Another way in which influence seemed to be tied to the process of resolving interdepartmental disputes was in the requirement that within each functional department influ-ence be concentrated at the managerial level where knowledge to make decisions was available. When the managers who had the requisite knowledge also felt that they had the necessary influence, they would be more effective at resolving conflicts. If the managers who had the knowledge to make decisions did not feel that they had enough influence, perhaps because higher managers did not behave in accordance with assigned authority, the decision-making process would suffer. The managers who were making decisions would not have the knowledge to do so, and the managers who had the knowledge would feel left out. Once again a dual explanation is possible. The decisions made might not be based on the available knowledge, or the knowledgeable managers might not be motivated to implement decisions that they felt were not based on the facts of the situation.
We have already indicated that the knowledge required to make decisions is available at different levels in each of the functional departments (at the lower levels in research, at the middle level in sales, and at the upper levels in production) .* In both low-performing organizations we found that influence was not concentrated at the required level in two of the departments (Table III—4). The managers at the upper level of the applied research department in low-performing organization B had too large a voice in decisions, while the lower-level managers in the production department seemed to have too much influence relative to their knowledge. In low-performing organization A the influence in both research departments was concentrated at too high a level.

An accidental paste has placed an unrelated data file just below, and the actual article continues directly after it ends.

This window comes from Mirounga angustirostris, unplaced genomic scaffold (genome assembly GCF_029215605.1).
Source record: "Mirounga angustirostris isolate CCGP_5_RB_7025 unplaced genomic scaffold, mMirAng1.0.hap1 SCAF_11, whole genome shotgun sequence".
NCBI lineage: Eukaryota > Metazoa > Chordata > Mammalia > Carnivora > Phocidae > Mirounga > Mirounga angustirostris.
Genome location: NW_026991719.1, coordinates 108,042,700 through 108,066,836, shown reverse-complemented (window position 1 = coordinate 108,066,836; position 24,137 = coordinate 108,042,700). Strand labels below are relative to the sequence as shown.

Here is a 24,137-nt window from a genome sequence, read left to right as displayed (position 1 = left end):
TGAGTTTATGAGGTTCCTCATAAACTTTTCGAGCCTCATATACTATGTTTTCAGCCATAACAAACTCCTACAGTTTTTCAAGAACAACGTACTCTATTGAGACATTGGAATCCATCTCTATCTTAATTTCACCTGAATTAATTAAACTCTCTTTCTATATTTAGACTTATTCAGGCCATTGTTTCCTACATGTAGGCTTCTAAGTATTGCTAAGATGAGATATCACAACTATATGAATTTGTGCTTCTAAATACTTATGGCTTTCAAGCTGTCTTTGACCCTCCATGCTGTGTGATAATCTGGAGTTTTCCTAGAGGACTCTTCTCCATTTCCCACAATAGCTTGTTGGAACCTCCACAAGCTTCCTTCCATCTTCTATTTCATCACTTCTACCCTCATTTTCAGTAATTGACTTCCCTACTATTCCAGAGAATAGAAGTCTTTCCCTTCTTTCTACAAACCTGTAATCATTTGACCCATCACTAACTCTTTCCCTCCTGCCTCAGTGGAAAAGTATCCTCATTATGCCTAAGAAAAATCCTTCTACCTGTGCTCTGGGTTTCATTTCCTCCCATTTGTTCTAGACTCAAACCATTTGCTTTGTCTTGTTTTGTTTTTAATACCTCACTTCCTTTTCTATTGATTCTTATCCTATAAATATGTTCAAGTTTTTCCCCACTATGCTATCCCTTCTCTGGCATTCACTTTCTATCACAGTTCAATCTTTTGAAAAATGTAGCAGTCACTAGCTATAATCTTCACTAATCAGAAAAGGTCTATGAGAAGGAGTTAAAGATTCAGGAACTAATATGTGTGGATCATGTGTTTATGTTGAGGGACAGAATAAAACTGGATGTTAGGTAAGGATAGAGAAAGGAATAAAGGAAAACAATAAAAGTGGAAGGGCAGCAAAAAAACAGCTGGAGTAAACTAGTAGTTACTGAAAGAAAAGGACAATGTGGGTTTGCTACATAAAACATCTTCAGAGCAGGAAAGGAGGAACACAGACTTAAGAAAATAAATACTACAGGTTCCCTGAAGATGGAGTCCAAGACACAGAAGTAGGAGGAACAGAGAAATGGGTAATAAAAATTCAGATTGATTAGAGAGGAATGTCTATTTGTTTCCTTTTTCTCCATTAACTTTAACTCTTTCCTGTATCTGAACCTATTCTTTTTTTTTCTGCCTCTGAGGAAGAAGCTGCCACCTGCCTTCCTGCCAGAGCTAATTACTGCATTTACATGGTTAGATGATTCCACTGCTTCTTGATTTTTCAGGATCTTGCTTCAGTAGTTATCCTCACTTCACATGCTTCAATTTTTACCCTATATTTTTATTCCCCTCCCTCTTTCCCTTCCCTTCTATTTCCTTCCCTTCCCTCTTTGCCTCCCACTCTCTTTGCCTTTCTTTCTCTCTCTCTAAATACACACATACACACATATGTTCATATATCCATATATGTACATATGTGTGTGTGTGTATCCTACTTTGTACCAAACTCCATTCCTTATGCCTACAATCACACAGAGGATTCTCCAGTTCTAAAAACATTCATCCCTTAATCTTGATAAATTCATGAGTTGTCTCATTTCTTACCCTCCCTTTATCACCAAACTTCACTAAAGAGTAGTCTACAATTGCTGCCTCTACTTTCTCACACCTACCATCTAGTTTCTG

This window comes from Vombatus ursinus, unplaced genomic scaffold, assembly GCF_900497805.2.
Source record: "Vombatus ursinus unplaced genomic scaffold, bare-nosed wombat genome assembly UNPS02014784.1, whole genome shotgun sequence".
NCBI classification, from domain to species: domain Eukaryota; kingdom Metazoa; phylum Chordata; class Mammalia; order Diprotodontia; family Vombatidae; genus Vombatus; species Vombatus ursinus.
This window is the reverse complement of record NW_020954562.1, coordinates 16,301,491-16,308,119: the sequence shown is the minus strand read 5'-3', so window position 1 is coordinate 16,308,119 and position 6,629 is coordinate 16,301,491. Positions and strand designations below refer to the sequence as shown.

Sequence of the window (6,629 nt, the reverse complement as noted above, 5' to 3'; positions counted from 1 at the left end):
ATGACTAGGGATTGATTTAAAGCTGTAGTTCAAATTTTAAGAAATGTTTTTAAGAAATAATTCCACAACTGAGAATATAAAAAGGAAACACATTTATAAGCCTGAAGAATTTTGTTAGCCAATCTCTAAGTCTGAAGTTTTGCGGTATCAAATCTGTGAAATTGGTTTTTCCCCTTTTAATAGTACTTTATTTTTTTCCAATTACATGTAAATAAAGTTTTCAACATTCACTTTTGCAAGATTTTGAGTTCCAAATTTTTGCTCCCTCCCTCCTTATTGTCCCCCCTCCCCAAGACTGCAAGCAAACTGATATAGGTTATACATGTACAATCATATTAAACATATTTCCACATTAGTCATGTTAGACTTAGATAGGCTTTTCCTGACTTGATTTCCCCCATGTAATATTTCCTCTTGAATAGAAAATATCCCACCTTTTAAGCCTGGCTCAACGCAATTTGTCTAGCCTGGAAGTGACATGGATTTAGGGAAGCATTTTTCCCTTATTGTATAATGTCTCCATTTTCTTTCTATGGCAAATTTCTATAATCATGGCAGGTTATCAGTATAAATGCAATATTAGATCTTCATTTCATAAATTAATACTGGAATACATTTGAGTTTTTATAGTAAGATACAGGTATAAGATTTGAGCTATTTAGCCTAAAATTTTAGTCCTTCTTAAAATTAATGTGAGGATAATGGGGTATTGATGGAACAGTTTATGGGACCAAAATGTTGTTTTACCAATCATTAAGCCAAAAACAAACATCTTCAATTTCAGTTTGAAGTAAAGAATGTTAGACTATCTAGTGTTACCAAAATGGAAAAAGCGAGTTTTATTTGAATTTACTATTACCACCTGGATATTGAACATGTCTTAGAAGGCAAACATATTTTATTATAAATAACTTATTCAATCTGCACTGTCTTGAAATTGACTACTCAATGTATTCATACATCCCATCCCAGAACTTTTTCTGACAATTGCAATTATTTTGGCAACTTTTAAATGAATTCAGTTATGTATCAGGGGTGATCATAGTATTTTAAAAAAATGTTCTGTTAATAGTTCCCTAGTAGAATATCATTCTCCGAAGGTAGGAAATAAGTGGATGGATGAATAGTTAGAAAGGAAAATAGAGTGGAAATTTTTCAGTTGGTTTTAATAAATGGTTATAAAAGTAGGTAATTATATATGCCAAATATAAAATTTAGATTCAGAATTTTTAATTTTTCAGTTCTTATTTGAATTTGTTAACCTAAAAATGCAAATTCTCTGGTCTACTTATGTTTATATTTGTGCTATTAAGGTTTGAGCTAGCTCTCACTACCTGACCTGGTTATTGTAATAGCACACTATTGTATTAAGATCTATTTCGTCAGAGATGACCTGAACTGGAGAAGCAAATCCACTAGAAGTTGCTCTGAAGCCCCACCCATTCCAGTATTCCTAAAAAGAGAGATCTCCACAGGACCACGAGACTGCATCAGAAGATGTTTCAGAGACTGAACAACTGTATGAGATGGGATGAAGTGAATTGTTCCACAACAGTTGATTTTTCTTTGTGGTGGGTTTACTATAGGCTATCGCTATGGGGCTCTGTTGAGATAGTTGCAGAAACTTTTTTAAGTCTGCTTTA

In high-performing organization B and the medium-performing organizations, each had one department where the influence was concentrated at a level that was not consistent with the availability of the required knowledge. In high performer B influence was centered too low in the production department hierarchy. The concentration of influence in the applied research laboratory in medium performer A was at too high a level, while in the sales department of medium performer B it was too low.
High-performing organization A was the only one in which the concentration of influence fit the required knowledge in all four departments. This organization, with both high differentiation and integration, met this condition completely. While high-performing B and the two medium performers met it partially, the two low- performing organizations met it to the least extent of any of the six.
Source: Lawrence Paul R., Lorsch Jay W. (1967), Organization and Environment: Managing Differentiation and Integration, Harvard Business School.